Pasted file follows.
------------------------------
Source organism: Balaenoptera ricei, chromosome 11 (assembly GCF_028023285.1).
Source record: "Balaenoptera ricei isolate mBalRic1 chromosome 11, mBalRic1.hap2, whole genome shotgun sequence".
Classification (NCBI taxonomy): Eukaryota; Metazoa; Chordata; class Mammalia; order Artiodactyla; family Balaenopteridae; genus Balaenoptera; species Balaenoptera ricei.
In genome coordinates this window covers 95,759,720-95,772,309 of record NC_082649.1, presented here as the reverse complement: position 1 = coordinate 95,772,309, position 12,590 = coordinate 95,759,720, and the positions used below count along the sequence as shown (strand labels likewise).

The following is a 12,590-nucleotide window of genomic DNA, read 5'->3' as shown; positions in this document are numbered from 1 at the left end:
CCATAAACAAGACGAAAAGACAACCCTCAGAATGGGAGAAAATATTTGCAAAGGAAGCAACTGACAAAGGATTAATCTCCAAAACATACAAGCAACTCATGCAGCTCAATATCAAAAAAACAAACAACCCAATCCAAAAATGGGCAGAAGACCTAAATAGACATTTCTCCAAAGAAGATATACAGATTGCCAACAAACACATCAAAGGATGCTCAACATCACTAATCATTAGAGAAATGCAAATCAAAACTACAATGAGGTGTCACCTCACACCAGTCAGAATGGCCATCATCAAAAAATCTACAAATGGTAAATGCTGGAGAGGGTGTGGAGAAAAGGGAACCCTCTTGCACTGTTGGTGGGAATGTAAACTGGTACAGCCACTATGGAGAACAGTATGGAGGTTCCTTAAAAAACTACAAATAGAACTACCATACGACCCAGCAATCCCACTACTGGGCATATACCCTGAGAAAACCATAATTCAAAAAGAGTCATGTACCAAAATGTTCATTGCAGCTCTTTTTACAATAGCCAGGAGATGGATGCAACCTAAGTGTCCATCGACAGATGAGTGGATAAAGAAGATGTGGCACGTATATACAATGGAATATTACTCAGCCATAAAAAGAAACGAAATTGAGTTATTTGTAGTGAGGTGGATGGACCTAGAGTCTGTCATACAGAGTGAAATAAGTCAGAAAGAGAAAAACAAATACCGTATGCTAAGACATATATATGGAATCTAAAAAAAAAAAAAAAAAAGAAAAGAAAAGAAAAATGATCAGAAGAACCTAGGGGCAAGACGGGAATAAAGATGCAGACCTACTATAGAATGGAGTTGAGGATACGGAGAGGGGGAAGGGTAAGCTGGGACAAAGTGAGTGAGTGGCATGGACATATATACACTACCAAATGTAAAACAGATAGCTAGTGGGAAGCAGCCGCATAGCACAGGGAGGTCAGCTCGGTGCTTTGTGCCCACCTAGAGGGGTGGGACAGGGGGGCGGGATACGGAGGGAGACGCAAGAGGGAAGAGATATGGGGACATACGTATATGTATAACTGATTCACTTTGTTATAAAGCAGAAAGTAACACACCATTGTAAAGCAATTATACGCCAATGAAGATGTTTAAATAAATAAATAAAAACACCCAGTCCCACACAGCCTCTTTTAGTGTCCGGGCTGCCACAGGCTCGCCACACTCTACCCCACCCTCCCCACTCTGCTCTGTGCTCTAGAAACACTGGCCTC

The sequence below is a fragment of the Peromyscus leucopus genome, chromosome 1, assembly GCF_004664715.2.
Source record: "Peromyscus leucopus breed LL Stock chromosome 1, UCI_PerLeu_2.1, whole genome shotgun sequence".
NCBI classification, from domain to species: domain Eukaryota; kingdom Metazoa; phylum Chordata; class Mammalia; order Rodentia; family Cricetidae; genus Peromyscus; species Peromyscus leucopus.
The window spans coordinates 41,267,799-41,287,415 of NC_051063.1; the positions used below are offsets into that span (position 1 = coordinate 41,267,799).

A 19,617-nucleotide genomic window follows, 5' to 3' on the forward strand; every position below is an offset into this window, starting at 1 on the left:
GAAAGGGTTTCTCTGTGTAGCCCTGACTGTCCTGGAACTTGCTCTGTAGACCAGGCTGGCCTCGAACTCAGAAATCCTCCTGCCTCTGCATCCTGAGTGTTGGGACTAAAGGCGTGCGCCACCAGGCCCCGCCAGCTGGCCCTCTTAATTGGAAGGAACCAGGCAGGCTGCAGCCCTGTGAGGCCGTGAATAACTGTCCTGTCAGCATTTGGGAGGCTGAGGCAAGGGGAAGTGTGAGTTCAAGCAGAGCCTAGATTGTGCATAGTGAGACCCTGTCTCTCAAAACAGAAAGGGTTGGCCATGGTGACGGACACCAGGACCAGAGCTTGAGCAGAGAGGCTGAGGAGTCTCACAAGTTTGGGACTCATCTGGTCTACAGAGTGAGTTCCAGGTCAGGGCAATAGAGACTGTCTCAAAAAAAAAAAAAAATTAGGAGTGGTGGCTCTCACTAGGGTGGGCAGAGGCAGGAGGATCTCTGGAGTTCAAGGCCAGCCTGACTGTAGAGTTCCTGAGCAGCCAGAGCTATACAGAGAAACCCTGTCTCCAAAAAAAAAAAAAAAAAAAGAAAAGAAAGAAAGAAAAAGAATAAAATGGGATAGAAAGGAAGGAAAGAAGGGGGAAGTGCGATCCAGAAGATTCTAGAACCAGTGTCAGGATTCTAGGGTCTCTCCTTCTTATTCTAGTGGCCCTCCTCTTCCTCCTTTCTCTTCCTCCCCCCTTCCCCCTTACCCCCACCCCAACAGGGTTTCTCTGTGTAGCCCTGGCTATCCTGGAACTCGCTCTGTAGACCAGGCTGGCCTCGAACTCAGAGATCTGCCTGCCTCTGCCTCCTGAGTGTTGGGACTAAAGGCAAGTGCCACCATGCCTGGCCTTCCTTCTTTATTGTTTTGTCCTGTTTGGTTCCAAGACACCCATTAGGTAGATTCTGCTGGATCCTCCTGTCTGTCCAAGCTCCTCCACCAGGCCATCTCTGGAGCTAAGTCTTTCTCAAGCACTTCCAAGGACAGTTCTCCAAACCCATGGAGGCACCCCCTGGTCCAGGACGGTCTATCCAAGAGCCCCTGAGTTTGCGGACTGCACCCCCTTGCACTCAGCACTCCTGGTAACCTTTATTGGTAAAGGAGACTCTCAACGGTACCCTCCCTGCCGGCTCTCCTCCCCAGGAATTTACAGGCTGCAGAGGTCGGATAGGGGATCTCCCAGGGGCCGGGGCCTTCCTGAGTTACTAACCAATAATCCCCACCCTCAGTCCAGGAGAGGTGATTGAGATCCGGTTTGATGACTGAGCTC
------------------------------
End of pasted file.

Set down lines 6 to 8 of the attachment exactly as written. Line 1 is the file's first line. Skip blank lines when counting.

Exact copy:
CCATAAACAAGACGAAAAGACAACCCTCAGAATGGGAGAAAATATTTGCAAAGGAAGCAACTGACAAAGGATTAATCTCCAAAACATACAAGCAACTCATGCAGCTCAATATCAAAAAAACAAACAACCCAATCCAAAAATGGGCAGAAGACCTAAATAGACATTTCTCCAAAGAAGATATACAGATTGCCAACAAACACATCAAAGGATGCTCAACATCACTAATCATTAGAGAAATGCAAATCAAAACTACAATGAGGTGTCACCTCACACCAGTCAGAATGGCCATCATCAAAAAATCTACAAATGGTAAATGCTGGAGAGGGTGTGGAGAAAAGGGAACCCTCTTGCACTGTTGGTGGGAATGTAAACTGGTACAGCCACTATGGAGAACAGTATGGAGGTTCCTTAAAAAACTACAAATAGAACTACCATACGACCCAGCAATCCCACTACTGGGCATATACCCTGAGAAAACCATAATTCAAAAAGAGTCATGTACCAAAATGTTCATTGCAGCTCTTTTTACAATAGCCAGGAGATGGATGCAACCTAAGTGTCCATCGACAGATGAGTGGATAAAGAAGATGTGGCACGTATATACAATGGAATATTACTCAGCCATAAAAAGAAACGAAATTGAGTTATTTGTAGTGAGGTGGATGGACCTAGAGTCTGTCATACAGAGTGAAATAAGTCAGAAAGAGAAAAACAAATACCGTATGCTAAGACATATATATGGAATCTAAAAAAAAAAAAAAAAAAGAAAAGAAAAGAAAAATGATCAGAAGAACCTAGGGGCAAGACGGGAATAAAGATGCAGACCTACTATAGAATGGAGTTGAGGATACGGAGAGGGGGAAGGGTAAGCTGGGACAAAGTGAGTGAGTGGCATGGACATATATACACTACCAAATGTAAAACAGATAGCTAGTGGGAAGCAGCCGCATAGCACAGGGAGGTCAGCTCGGTGCTTTGTGCCCACCTAGAGGGGTGGGACAGGGGGGCGGGATACGGAGGGAGACGCAAGAGGGAAGAGATATGGGGACATACGTATATGTATAACTGATTCACTTTGTTATAAAGCAGAAAGTAACACACCATTGTAAAGCAATTATACGCCAATGAAGATGTTTAAATAAATAAATAAAAACACCCAGTCCCACACAGCCTCTTTTAGTGTCCGGGCTGCCACAGGCTCGCCACACTCTACCCCACCCTCCCCACTCTGCTCTGTGCTCTAGAAACACTGGCCTC

The sequence below is a fragment of the Peromyscus leucopus genome, chromosome 1, assembly GCF_004664715.2.
Source record: "Peromyscus leucopus breed LL Stock chromosome 1, UCI_PerLeu_2.1, whole genome shotgun sequence".